Student-focused instructional practices

  • Connecting to and affirming student experiences and identities
  • Supporting student choice through multiple representations and approaches
  • Valuing student thinking and voice
  • Promoting collaboration and classroom community

Source: Paunesku, D., & Farrington, C. A. (2020). Measure learning environments, not just students, to support learning and development. Teachers College Record, 122(14), 1–26.

Highlighted below are four essential student-focused practices used in the ENACT approach, along with some of the teachers' responses. The responses were edited for clarity.

  1. Connecting to and affirming student experiences and identities. Teachers can tap into students' experiences and identities by providing opportunities for students to connect problems they are solving to a different context or to a more familiar content. ENACT teachers do this by prompting students to share their own experiences and their connection to the lesson. This approach helps give relevance to the math being taught and helps students see themselves in what they are learning.

    Reflecting on their experiences as students, the ENACT teachers shared what they wished their former teachers had done:

    • "Provide me with meaningful opportunities to deepen my thinking and learning."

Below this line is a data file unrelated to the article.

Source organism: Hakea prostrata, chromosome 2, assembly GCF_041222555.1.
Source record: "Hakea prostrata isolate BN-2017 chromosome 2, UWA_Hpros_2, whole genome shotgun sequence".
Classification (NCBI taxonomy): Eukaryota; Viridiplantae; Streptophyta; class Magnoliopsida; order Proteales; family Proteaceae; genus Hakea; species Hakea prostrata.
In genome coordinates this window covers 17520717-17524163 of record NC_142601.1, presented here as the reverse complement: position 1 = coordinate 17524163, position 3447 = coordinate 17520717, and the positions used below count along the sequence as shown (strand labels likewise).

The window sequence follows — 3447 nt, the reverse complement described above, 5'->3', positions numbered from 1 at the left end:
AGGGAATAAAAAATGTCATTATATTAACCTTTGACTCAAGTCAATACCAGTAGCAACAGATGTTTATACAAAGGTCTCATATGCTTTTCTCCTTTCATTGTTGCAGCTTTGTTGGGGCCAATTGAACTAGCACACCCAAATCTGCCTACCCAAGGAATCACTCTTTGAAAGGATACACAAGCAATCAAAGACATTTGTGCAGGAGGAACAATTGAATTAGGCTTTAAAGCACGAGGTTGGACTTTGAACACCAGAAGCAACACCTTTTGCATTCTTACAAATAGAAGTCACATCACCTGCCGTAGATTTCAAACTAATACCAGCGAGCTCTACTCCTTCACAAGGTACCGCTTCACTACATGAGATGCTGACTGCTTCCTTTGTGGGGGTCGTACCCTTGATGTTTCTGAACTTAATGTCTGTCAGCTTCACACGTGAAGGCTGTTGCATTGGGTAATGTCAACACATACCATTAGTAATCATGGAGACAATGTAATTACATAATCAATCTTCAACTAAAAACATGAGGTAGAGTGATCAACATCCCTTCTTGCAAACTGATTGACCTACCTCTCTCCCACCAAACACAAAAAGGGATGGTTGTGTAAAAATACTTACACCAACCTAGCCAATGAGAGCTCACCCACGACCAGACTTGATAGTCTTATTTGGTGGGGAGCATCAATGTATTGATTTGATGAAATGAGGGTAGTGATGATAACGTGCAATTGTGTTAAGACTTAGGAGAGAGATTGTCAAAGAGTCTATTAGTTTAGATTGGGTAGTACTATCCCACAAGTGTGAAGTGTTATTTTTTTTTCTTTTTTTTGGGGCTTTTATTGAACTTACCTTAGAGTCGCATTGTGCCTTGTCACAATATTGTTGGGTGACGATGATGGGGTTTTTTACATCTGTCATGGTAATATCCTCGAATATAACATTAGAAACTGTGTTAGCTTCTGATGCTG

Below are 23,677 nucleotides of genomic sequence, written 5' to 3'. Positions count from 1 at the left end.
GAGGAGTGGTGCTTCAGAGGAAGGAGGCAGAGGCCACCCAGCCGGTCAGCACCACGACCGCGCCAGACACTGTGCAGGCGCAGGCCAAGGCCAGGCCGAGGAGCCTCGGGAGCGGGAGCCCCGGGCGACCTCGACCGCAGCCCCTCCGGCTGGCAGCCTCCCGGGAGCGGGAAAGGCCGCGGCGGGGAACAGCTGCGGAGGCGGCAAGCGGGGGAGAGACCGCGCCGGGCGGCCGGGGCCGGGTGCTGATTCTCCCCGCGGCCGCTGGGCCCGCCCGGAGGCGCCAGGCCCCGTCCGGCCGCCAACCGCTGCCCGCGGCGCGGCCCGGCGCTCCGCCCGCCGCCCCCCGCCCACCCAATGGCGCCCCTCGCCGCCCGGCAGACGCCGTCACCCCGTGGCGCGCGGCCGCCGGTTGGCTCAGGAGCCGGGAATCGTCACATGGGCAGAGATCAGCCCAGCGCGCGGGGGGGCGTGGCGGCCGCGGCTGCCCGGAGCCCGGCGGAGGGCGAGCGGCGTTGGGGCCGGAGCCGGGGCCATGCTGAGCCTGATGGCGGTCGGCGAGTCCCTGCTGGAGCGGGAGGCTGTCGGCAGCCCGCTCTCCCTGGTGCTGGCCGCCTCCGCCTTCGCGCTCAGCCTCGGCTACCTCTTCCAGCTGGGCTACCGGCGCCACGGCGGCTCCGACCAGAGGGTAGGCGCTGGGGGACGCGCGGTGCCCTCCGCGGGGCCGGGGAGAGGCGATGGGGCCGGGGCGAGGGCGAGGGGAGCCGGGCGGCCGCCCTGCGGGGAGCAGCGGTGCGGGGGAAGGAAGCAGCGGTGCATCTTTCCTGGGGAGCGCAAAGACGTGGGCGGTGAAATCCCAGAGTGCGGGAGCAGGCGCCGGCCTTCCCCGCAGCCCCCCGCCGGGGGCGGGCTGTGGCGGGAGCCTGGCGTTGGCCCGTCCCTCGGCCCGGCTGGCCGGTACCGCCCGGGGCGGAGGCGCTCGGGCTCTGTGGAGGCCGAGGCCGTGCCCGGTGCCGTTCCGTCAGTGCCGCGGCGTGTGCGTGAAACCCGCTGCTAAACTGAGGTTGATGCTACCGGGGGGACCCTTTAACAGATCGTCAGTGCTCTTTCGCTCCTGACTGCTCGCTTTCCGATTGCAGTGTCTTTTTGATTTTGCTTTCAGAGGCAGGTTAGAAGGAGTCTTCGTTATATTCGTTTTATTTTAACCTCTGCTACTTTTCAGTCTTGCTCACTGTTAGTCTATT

• "Talk about my priorities."
    • "Help me find my passion."
    • "Let me know it's ok to be uncomfortable."
    • "Take the time to know my name and use it; it tells me who I am is welcome."
  2. Supporting student choice through multiple representations and approaches. By highlighting how problems within a lesson can be represented or solved in multiple ways, teachers can validate students' ideas and increase student engagement with math. ENACT teachers do this by sharing student examples of alternative ways of representing an approach to solving a problem. Reflecting on their experiences with problem-solving approaches as students, ENACT teachers gave the following advice to their childhood teachers:
    • "Recognize there are different types of learners, more than just writers and readers."
    • "Offer project-based activities."
    • "Connect academics with activities."
    • "Push me through struggle; don't let me be afraid to fail."
    • "If I get something wrong, take the time to help me understand; I am smart, I promise."